Agriculture is estimated to grow by 15,9 percent in 2017, on the back of Government coordinated interventions in partnership with the private sector. The expanded “Command Agriculture” Programme, to include soya beans and livestock production, is expected to sustain growth of the agriculture sector.
The mining sector is expected to grow by 7,5 percent in 2017 and …percent in 2018, supported by modest recovery in global metal prices for most minerals including nickel, platinum, chrome and granite. As a result, mineral export receipts of $2,5 billion are projected for 2018, up from $2,3 billion expected in 2017.
The consolidation of the diamond industry, together with the capitalisation of the Zimbabwe Consolidated Diamond Company (ZCDC), saw marked improvement in output of the gems. As at end of September, diamond output stood at 1,8 million carats, up from 1,3 million recorded during the whole of 2016.
On the back of strong performance displayed during the period to September 2017, the country remains on course to meet the target of 24,5 tonnes of gold deliveries through Fidelity for the entire 2017.
Growth in manufacturing is estimated at 1 percent, with projections of 2,1 percent in 2018, benefitting from improved agro processing value chains in foodstuffs, drinks, and ginning, also amid supportive import management measures instituted by Government.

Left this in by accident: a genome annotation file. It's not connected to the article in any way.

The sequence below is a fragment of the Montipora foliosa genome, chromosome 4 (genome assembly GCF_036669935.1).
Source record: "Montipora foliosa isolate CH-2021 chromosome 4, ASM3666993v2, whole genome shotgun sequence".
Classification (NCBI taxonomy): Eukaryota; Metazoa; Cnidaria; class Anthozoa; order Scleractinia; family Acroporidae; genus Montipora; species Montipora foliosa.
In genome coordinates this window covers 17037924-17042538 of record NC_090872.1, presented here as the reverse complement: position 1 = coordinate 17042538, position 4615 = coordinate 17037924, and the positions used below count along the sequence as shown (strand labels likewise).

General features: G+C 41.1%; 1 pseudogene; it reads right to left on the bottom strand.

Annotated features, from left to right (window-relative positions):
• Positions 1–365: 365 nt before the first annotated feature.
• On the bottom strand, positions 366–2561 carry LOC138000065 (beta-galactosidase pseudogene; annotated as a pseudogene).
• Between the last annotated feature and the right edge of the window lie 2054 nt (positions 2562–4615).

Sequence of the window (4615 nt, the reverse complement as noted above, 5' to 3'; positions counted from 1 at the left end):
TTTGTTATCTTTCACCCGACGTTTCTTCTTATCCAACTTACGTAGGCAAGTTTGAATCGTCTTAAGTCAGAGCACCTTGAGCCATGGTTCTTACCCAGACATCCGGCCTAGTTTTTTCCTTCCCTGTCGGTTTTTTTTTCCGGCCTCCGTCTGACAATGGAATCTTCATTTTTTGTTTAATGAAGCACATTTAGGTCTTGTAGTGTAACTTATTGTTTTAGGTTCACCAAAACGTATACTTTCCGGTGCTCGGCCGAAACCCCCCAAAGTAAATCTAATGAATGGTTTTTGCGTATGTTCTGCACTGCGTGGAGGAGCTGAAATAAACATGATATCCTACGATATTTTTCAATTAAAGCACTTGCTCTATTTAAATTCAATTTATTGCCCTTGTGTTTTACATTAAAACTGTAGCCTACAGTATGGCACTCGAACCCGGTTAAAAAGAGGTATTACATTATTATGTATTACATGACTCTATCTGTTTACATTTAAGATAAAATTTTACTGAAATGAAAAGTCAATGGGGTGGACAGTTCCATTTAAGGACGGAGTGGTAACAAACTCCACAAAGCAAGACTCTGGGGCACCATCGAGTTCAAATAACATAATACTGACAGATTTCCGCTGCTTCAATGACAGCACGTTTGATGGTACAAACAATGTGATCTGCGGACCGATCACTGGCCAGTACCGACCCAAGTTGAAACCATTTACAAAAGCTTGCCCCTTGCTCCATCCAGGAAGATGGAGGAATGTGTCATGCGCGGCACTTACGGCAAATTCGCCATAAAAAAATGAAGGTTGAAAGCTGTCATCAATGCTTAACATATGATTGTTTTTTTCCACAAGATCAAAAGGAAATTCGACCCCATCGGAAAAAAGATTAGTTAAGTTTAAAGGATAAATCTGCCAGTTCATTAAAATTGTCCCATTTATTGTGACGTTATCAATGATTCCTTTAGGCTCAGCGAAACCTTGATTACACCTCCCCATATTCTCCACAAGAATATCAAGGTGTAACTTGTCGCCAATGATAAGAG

On cash shortages, Minister Chinamasa said central was the mismatch between stock of foreign currency available, as represented by hard currency and nostro balances, and electronic RTGS money balances in banks, largely being fueled by borrowing requirements to finance the national budget deficit.
He said it was for this reason that the New Economic Order was targeted at enhancing production and exports by adopting investor friendly policies, re-engaging with the world, easing the way we do business, addressing corruption and indiscipline.
“In the outlook, the biggest threat emanates from inflationary pressures that the economy faces from potential general price hikes driven by speculative tendencies, arising from the mis-match between electronic bank balances and available foreign exchange,” he said.
In September 2017, monthly prices rose by 0,4 percent. On an annual basis, this translated into inflation of 0,8 percent for the twelve months to September.
On fiscal indiscipline, Minister Chinamasa said this called for the Reserve Bank to put in place policy measures to sterilise the impact on the stock of money supply/RTGS balances within the economy.